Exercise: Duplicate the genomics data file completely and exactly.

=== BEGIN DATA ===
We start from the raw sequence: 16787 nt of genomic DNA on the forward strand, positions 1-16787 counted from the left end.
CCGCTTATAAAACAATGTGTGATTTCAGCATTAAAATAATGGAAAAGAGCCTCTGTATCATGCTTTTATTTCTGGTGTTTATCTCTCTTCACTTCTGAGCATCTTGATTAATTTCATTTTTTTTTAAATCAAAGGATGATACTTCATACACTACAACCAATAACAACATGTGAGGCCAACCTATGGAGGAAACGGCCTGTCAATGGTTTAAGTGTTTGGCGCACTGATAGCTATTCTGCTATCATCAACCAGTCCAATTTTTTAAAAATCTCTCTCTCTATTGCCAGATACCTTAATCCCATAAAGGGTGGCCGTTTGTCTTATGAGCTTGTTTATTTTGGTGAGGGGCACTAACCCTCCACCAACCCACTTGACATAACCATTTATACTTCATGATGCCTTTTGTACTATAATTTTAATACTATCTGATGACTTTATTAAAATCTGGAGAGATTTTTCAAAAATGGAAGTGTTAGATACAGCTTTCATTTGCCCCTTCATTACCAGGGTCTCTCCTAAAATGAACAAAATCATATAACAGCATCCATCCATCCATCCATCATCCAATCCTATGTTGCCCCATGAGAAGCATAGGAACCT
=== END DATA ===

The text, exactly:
We start from the raw sequence: 16787 nt of genomic DNA on the forward strand, positions 1-16787 counted from the left end.
CCGCTTATAAAACAATGTGTGATTTCAGCATTAAAATAATGGAAAAGAGCCTCTGTATCATGCTTTTATTTCTGGTGTTTATCTCTCTTCACTTCTGAGCATCTTGATTAATTTCATTTTTTTTTAAATCAAAGGATGATACTTCATACACTACAACCAATAACAACATGTGAGGCCAACCTATGGAGGAAACGGCCTGTCAATGGTTTAAGTGTTTGGCGCACTGATAGCTATTCTGCTATCATCAACCAGTCCAATTTTTTAAAAATCTCTCTCTCTATTGCCAGATACCTTAATCCCATAAAGGGTGGCCGTTTGTCTTATGAGCTTGTTTATTTTGGTGAGGGGCACTAACCCTCCACCAACCCACTTGACATAACCATTTATACTTCATGATGCCTTTTGTACTATAATTTTAATACTATCTGATGACTTTATTAAAATCTGGAGAGATTTTTCAAAAATGGAAGTGTTAGATACAGCTTTCATTTGCCCCTTCATTACCAGGGTCTCTCCTAAAATGAACAAAATCATATAACAGCATCCATCCATCCATCCATCATCCAATCCTATGTTGCCCCATGAGAAGCATAGGAACCT